Nuclear Thermal Propulsion


Non-nuclear testing of fuel element materials is an affordable approach to nuclear thermal propulsion engine development. This image captures the compact fuel element environmental test underway.

Nuclear Thermal Propulsion (NTP) is an attractive option for in-space propulsion for exploration missions to Mars and beyond. NTP offers virtually unlimited energy density and specific impulse roughly double that of the highest performing traditional chemical systems.
As missions aim for targets farther out into the solar system, nuclear propulsion may offer the only viable technological option for extending the reach of exploration missions beyond Mars, where solar panels can no longer provide sufficient energy and chemical propulsion would require a prohibitively high mass of propellant and/or prohibitively long trip times.

NTP is directly relevant to the Agency’s vision, mission, and long-term goal of expanding human presence into the solar system and to the surface of Mars because it provides the fastest trip time of all currently obtainable advanced propulsion systems. Fast trip times will safeguard astronaut health by reducing exposure to zero gravity and cosmic radiation and reduce risks associated with reliability uncertainties inherent in complex systems as well as those associated with life-limited, mission critical systems.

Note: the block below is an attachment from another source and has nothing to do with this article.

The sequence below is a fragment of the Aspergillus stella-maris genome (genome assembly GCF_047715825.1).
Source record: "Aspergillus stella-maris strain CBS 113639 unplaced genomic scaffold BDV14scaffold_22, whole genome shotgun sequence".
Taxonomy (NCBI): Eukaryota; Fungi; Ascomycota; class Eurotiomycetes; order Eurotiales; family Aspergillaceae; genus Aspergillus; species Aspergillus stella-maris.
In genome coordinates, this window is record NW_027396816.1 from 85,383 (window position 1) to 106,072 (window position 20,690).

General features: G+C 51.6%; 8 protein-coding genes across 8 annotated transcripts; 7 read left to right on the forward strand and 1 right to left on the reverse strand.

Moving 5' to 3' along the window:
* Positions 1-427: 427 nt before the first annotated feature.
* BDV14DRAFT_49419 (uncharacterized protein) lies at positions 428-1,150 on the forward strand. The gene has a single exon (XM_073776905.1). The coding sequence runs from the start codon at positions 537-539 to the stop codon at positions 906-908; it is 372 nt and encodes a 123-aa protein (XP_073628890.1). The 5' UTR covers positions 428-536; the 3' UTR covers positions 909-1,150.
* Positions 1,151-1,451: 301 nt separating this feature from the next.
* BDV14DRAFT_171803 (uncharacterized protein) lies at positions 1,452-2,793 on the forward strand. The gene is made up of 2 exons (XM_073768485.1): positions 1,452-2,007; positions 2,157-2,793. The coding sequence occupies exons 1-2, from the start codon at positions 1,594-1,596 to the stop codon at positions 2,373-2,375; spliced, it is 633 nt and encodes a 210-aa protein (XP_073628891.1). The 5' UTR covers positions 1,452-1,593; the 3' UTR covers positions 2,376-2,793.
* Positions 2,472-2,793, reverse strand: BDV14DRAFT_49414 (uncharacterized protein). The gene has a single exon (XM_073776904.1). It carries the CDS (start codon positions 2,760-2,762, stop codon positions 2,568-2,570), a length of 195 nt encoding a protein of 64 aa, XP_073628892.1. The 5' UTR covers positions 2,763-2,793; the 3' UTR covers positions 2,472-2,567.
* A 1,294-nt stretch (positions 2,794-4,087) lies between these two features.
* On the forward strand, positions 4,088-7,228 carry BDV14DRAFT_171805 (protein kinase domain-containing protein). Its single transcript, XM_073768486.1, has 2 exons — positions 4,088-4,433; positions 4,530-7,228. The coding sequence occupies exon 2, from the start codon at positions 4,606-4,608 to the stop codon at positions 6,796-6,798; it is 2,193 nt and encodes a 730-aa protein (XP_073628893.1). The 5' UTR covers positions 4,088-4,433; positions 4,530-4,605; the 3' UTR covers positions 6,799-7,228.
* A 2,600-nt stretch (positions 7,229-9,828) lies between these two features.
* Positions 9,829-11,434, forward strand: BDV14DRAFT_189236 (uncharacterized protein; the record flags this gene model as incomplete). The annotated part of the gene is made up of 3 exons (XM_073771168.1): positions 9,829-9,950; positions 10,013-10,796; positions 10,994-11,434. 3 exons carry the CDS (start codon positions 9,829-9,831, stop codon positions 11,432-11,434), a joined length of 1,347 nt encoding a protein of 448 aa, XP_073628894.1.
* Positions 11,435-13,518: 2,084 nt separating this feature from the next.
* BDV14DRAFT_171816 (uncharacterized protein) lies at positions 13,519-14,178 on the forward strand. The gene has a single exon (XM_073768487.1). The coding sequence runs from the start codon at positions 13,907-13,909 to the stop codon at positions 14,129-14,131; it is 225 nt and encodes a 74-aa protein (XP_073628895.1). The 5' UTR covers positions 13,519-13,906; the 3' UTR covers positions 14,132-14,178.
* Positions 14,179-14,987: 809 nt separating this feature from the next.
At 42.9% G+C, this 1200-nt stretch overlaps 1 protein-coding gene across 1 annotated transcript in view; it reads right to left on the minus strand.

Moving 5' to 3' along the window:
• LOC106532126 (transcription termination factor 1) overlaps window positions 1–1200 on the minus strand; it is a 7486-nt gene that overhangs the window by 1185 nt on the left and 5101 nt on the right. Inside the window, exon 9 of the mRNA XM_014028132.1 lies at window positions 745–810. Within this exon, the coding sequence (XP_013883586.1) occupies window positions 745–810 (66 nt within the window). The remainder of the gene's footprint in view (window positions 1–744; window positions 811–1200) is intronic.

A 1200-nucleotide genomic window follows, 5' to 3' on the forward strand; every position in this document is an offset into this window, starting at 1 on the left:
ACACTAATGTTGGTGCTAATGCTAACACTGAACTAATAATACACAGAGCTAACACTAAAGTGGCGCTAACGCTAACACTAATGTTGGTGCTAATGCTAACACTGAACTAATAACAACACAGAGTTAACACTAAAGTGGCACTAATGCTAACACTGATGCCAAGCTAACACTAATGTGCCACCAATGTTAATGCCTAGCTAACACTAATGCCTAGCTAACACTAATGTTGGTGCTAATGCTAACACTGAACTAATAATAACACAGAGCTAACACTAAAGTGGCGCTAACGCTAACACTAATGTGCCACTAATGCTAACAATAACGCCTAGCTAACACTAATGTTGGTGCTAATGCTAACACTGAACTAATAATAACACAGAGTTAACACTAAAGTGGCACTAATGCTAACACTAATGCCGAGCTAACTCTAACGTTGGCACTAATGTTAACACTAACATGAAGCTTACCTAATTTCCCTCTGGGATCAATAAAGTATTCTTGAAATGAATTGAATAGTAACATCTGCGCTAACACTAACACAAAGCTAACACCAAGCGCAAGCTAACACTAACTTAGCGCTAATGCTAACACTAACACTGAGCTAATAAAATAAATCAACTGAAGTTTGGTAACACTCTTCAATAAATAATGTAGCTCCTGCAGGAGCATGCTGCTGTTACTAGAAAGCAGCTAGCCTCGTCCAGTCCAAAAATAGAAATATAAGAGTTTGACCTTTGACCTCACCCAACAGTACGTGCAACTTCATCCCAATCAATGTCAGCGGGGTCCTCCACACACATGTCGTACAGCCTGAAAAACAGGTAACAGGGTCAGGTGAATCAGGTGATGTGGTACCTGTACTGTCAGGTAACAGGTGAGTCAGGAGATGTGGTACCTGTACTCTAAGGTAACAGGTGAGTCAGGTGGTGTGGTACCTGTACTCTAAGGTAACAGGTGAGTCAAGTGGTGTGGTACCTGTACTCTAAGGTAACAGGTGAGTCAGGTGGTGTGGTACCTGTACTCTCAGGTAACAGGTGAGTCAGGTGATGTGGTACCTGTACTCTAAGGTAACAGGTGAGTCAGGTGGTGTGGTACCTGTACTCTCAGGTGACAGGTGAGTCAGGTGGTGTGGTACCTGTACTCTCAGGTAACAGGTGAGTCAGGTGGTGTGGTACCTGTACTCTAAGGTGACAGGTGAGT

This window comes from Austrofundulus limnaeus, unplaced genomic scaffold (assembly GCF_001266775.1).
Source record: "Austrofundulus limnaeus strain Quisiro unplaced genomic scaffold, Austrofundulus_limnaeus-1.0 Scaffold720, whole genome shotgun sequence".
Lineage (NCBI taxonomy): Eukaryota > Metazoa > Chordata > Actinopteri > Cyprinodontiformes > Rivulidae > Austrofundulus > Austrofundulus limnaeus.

The overall goal of this Game Changing Development Program project is to determine the feasibility and affordability of a low enriched uranium (LEU)-based NTP engine with solid cost and schedule confidence.

The project will be considered a success if these objectives are met:
1. Demonstrate the ability to purify tungsten to 90 percent purity (or higher if possible) and determine the cost to produce a kilogram at that level of purity.
2. Determine, to a conceptual level of fidelity, the technical and programmatic feasibility of an NTP engine in the thrust range of interest for a human Mars mission. The thrust range of interest will be agreed to by the Space Technology Mission Directorate and the project as soon as feasible after the start of the project.
3. Determine the program cost of an LEU NTP system and the confidence level of each major cost element.

Principal Technologist Project Manager
Ron Litchford ( Doyce “Sonny” P. Mitchell Jr. (

NASA Contracts with BWXT Nuclear Energy to Advance Nuclear Thermal Propulsion Technology

As NASA pursues innovative, cost-effective alternatives to conventional propulsion technologies to forge new paths into the solar system, researchers at NASA’s Marshall Space Flight Center in Huntsville, Alabama, say nuclear thermal propulsion technologies are more promising than ever, and have contracted with BWXT Nuclear Energy, Inc. of Lynchburg, Virginia, to further advance and refine those […]